As I often say, storytelling is bound to have an impact on your strategy. Because you don't just tell a story, you share a vision you want you users to feel excited about. Which means you must be honest about it from the beginning (the way you pitch it to them) to the end (the way you respond when you fail to your promise and face them at customer service).
From the bottom of my heart, I HATE it because...
So it's really key to strike the right cord. But how do you find the insight your users will keep being enthusiastic about? One way to do this is to go and talk to your extreme users.
This is the approach of truly innovative companies or agencies (like Ideo) when they search for meaningful feedback.
For instance, Herman Miller, a well-known furniture brand, came up with their bestseller, the Aeron chair, by observing and interviewing the people who sit the most in chairs: elderly people in retirement centers.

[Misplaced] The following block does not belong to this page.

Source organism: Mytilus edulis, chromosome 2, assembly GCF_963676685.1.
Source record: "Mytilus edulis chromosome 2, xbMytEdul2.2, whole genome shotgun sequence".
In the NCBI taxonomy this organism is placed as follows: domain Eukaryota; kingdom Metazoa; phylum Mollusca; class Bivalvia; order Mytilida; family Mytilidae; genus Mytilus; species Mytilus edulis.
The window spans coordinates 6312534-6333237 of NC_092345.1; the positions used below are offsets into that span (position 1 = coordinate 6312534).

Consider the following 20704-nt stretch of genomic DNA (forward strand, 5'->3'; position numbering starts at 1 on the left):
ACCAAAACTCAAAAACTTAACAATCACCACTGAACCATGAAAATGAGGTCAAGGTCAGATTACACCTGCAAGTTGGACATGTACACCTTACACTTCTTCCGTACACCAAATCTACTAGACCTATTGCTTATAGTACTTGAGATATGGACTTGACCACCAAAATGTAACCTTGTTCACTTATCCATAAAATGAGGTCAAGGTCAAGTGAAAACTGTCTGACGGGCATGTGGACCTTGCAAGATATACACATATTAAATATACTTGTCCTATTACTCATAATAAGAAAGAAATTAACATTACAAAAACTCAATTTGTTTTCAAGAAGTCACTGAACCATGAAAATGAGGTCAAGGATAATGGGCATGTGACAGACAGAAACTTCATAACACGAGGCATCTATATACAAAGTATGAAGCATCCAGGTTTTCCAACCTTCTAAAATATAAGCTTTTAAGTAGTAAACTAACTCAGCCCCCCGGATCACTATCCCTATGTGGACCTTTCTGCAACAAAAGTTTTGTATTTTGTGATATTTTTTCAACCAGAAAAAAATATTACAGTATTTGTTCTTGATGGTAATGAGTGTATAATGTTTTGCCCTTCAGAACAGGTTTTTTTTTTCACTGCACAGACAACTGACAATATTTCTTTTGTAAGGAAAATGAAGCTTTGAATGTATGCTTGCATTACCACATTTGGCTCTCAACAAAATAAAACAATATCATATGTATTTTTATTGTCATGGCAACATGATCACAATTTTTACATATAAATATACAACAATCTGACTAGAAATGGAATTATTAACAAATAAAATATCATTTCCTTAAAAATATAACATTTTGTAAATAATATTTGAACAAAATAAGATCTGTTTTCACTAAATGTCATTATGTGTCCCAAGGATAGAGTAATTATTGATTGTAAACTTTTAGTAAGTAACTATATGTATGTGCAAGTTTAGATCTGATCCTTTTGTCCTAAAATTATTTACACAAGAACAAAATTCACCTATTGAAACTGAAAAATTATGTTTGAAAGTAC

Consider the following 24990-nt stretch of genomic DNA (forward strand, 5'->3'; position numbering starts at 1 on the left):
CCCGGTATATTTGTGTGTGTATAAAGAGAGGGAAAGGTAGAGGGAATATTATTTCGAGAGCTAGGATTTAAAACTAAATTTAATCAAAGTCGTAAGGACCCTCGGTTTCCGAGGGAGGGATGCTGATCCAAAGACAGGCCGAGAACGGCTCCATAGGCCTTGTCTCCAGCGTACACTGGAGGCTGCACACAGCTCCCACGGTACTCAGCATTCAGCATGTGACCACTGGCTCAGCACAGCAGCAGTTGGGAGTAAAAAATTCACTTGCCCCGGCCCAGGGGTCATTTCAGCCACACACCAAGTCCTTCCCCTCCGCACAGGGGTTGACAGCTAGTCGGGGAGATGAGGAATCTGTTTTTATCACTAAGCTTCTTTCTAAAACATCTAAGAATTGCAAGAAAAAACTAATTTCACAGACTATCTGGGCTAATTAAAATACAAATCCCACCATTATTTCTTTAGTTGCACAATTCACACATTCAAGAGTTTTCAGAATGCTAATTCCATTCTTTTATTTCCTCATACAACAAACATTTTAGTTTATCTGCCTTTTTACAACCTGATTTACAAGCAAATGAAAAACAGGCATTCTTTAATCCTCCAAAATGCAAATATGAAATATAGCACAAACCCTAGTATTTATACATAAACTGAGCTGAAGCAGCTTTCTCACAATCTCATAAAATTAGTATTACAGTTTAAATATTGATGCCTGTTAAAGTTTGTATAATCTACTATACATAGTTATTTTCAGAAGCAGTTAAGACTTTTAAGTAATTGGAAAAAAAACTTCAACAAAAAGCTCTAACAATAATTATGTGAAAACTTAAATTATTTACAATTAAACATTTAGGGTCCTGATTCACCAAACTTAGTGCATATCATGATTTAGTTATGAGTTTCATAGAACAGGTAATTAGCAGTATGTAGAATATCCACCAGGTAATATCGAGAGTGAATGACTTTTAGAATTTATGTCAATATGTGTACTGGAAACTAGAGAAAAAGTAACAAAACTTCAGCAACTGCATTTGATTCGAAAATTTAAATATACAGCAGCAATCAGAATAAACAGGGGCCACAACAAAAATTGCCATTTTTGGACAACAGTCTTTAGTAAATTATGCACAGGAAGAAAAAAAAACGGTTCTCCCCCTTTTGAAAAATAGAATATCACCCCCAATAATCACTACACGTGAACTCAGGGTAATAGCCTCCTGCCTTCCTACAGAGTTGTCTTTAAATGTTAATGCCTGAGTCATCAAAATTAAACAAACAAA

Of course, you can identify the most interesting truth by just listening to yourself, very honestly and with as little prejudices as possible. But sometimes this aha moment will come from hearing someone else say what you actually feel.
The upside of extreme users - i.e. people who would never use your product or who would be power-users - is that their own feelings about your product will be extreme, shameless of what people would think. "I absolutely hate this because...", "I'm totally addicted to this because..."
On the other hand, the drawback of the average user is that he's unaware of what he likes or dislikes exactly. Which makes the truth less easy to spot.
Innovators and designers' practices are the one to follow here:
3-min read: Want Breakthrough Ideas? First, Listen To The Freaks And Geeks (article by branding consultancy company Sense Worldwide)
4-min read: Extremes and Mainstreams (Design Kit by Ideo).